2-Chlorophenol

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2-Chlorophenol[1][2][3][4]
2-Chlorophenol
2-Chlorophenol
Names
Preferred IUPAC name
2-Chlorophenol
Other names
o-Chlorophenol (no longer recommended[5])
2-Hydroxychlorobenzene
Identifiers
3D model (Jmol)
ChEBI
ChemSpider
DrugBank
ECHA InfoCard 100.002.213
KEGG
Properties
C6H5ClO
Molar mass 128.56 g/mol
Appearance Light amber, liquid
Density 1.2634 g/cm3 at 20 °C
Melting point 9.4 °C (48.9 °F; 282.5 K)
Boiling point 174.9 °C (346.8 °F; 448.0 K)
20 g/L at 20 °C
Solubility soluble in ethanol, diethyl ether, benzene
Vapor pressure 0.308 kPa
Acidity (pKa) 8.56
-77.4·10−6 cm3/mol
Thermochemistry
1.468 J·g−1·K−1
Hazards
Main hazards Corrosive - causes burns
Safety data sheet MSDS
Flash point 64 °C (147 °F; 337 K)
550 °C (1,022 °F; 823 K)
Related compounds
benzene
phenol
chlorobenzene
Except where otherwise noted, data are given for materials in their standard state (at 25 °C [77 °F], 100 kPa).
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Infobox references

2-Chlorophenol or ortho-chlorophenol is an organic compound, a derivative of phenol. Related compounds are used as a disinfectant agents and various pesticides. This particular compound has few other applications, but is an intermediate in the polychlorination of phenol.[6] 2-chlorophenol is a colorless to amber liquid with an unpleasant, penetrating (carbolic) odor. It sinks in water and slowly dissolves.[7] The compound is known to be soluble in ethanol, ether, benzene, and caustic alkali solutions.[8]

See also[edit]

References[edit]

  1. ^ Lide, David R. (1998), Handbook of Chemistry and Physics (87 ed.), Boca Raton, FL: CRC Press, pp. 3–120, ISBN 0-8493-0594-2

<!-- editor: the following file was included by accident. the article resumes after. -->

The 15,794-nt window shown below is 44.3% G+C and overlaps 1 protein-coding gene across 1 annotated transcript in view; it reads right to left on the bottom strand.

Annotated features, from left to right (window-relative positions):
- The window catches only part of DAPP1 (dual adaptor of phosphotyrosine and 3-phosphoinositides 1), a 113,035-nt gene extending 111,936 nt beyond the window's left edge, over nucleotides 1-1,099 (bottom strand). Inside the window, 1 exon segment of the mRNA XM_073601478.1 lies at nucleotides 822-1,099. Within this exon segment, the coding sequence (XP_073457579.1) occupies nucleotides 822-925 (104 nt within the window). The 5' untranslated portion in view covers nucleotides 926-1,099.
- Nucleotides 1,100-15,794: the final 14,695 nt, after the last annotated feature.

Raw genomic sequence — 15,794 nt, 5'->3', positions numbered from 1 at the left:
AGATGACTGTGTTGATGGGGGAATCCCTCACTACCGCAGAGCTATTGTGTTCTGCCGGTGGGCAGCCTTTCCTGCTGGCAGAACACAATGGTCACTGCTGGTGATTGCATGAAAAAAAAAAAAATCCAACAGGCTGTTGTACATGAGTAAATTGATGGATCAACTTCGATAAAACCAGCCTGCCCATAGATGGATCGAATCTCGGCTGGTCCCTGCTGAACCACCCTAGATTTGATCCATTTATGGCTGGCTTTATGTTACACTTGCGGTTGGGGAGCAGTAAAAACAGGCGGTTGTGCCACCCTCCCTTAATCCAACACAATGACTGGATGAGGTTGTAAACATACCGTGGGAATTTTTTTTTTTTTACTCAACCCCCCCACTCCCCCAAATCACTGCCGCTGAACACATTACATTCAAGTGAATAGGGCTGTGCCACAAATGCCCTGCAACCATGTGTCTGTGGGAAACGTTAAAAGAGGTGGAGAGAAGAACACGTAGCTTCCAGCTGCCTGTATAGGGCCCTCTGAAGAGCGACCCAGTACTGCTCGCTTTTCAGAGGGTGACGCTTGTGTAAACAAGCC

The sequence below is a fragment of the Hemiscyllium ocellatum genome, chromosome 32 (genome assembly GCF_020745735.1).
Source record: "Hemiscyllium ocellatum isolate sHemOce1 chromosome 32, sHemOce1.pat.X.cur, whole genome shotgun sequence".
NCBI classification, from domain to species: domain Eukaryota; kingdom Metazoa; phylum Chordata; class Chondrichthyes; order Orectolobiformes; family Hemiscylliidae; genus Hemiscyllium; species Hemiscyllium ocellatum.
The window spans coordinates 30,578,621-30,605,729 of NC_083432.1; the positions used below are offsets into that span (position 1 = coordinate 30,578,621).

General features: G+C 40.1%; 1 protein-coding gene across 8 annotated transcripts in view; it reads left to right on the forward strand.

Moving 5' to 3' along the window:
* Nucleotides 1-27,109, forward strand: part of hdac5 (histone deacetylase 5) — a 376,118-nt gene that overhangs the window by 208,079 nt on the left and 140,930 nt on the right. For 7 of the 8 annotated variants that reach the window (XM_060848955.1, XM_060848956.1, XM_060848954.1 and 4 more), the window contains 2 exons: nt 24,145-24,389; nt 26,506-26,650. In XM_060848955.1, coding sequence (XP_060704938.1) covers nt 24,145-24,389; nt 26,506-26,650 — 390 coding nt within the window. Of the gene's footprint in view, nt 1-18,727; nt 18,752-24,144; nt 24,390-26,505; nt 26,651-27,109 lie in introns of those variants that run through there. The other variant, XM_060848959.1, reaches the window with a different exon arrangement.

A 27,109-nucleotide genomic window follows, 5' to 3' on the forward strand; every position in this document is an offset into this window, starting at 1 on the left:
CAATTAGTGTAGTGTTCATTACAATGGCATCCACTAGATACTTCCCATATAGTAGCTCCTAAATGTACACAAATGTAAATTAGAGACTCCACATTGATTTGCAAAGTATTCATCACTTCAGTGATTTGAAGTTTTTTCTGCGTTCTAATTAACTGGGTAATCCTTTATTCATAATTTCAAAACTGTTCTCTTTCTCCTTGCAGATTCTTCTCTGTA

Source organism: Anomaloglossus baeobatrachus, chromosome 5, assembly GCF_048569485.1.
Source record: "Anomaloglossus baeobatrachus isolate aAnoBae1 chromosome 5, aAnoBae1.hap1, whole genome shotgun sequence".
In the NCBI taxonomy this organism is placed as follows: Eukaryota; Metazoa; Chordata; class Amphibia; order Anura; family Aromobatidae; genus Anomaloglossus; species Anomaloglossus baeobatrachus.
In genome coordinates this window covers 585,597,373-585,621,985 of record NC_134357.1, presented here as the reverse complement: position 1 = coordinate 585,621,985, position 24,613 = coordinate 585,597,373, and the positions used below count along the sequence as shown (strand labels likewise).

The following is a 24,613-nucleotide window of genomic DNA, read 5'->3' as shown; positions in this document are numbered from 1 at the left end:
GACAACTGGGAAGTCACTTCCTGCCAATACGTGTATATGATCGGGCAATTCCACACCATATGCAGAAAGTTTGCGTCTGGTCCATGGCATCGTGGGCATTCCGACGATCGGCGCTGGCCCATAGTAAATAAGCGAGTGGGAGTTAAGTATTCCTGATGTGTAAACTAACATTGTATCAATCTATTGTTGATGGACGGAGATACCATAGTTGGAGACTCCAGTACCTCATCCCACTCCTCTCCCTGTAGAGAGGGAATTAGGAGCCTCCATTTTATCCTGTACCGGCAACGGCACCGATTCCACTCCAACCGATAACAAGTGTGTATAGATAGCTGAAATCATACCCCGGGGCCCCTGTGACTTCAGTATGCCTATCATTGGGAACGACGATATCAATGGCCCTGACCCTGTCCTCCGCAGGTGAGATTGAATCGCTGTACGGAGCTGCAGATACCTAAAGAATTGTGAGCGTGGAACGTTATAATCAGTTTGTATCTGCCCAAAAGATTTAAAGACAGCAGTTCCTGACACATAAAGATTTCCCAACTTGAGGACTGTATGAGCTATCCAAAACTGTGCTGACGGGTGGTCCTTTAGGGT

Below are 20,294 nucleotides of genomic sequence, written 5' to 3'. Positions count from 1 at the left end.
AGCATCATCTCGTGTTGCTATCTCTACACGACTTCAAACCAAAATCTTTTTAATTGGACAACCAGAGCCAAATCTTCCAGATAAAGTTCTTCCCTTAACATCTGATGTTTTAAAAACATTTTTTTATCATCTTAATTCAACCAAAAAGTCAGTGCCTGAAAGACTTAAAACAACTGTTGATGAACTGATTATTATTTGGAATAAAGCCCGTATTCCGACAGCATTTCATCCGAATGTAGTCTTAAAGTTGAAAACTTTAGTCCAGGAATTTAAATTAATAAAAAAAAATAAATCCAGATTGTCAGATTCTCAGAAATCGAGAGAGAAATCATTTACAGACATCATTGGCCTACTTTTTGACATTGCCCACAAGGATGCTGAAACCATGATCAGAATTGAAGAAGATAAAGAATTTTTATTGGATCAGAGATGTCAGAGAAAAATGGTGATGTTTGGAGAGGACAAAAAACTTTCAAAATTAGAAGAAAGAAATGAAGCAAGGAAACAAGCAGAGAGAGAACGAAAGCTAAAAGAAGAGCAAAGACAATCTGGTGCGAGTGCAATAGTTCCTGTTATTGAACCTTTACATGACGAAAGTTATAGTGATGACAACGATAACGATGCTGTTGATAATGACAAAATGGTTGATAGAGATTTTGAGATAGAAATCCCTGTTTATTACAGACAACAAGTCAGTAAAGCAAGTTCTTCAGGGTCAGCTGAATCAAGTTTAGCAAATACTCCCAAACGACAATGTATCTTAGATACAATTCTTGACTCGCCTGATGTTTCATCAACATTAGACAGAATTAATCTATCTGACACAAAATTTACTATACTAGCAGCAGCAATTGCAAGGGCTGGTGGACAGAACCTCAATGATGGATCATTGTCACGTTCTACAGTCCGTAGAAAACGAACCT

2. ^ Lide, David R. (1998), Handbook of Chemistry and Physics (87 ed.), Boca Raton, FL: CRC Press, p. 1281, ISBN 0-8493-0594-2 
  3. ^ Lide, David R. (1998), Handbook of Chemistry and Physics (87 ed.), Boca Raton, FL: CRC Press, pp. 8–103, ISBN 0-8493-0594-2 
  4. ^ Lide, David R. (1998), Handbook of Chemistry and Physics (87 ed.), Boca Raton, FL: CRC Press, pp. 15–18, ISBN 0-8493-0594-2 
  5. ^ Nomenclature of Organic Chemistry : IUPAC Recommendations and Preferred Names 2013 (Blue Book). Cambridge: The Royal Society of Chemistry. 2014. p. 690. doi:10.1039/9781849733069-FP001. ISBN 978-0-85404-182-4. Only one name is retained, phenol, for C6H5-OH, both as a preferred name and for general nomenclature. The structure is substitutable at any position. Locants 2, 3, and 4 are recommended, not o, m, and p. 
  6. ^ Fiege, H.; Voges, H.-M.; Hamamoto, T; Umemura, S.; Iwata, T.; Miki, H.; Fujita, Y.; Buysch, H.-J.; Garbe, D.; Paulus, W. (2000), "Phenol Derivatives", Ullmann's Encyclopedia of Industrial Chemistry, Weinheim: Wiley-VCH, doi:10.1002/14356007.a19_313 
  7. ^ http://pubchem.ncbi.nlm.nih.gov/compound/2-chlorophenol#section=Top
  8. ^ Lide, D.R. CRC Handbook of Chemistry and Physics 86TH Edition 2005-2006. CRC Press, Taylor & Francis, Boca Raton, FL 2005, p. 3-110

External links[edit]